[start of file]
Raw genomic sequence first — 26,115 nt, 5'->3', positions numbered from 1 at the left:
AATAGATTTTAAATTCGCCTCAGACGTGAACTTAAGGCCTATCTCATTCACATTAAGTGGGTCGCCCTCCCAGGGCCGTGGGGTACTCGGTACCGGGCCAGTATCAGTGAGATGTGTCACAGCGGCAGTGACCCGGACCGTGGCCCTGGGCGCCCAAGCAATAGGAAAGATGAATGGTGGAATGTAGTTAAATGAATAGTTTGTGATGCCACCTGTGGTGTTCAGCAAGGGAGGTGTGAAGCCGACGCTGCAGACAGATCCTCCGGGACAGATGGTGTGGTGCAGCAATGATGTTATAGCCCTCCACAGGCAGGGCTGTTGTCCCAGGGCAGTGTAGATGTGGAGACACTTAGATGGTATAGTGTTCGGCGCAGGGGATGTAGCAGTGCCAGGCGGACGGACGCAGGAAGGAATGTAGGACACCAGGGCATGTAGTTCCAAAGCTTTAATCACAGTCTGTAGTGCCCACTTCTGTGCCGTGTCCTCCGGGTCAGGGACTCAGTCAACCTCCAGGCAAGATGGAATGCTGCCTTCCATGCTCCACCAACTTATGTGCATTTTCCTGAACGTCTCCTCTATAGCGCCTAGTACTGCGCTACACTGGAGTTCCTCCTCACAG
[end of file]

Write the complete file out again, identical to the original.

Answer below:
Raw genomic sequence first — 26,115 nt, 5'->3', positions numbered from 1 at the left:
AATAGATTTTAAATTCGCCTCAGACGTGAACTTAAGGCCTATCTCATTCACATTAAGTGGGTCGCCCTCCCAGGGCCGTGGGGTACTCGGTACCGGGCCAGTATCAGTGAGATGTGTCACAGCGGCAGTGACCCGGACCGTGGCCCTGGGCGCCCAAGCAATAGGAAAGATGAATGGTGGAATGTAGTTAAATGAATAGTTTGTGATGCCACCTGTGGTGTTCAGCAAGGGAGGTGTGAAGCCGACGCTGCAGACAGATCCTCCGGGACAGATGGTGTGGTGCAGCAATGATGTTATAGCCCTCCACAGGCAGGGCTGTTGTCCCAGGGCAGTGTAGATGTGGAGACACTTAGATGGTATAGTGTTCGGCGCAGGGGATGTAGCAGTGCCAGGCGGACGGACGCAGGAAGGAATGTAGGACACCAGGGCATGTAGTTCCAAAGCTTTAATCACAGTCTGTAGTGCCCACTTCTGTGCCGTGTCCTCCGGGTCAGGGACTCAGTCAACCTCCAGGCAAGATGGAATGCTGCCTTCCATGCTCCACCAACTTATGTGCATTTTCCTGAACGTCTCCTCTATAGCGCCTAGTACTGCGCTACACTGGAGTTCCTCCTCACAG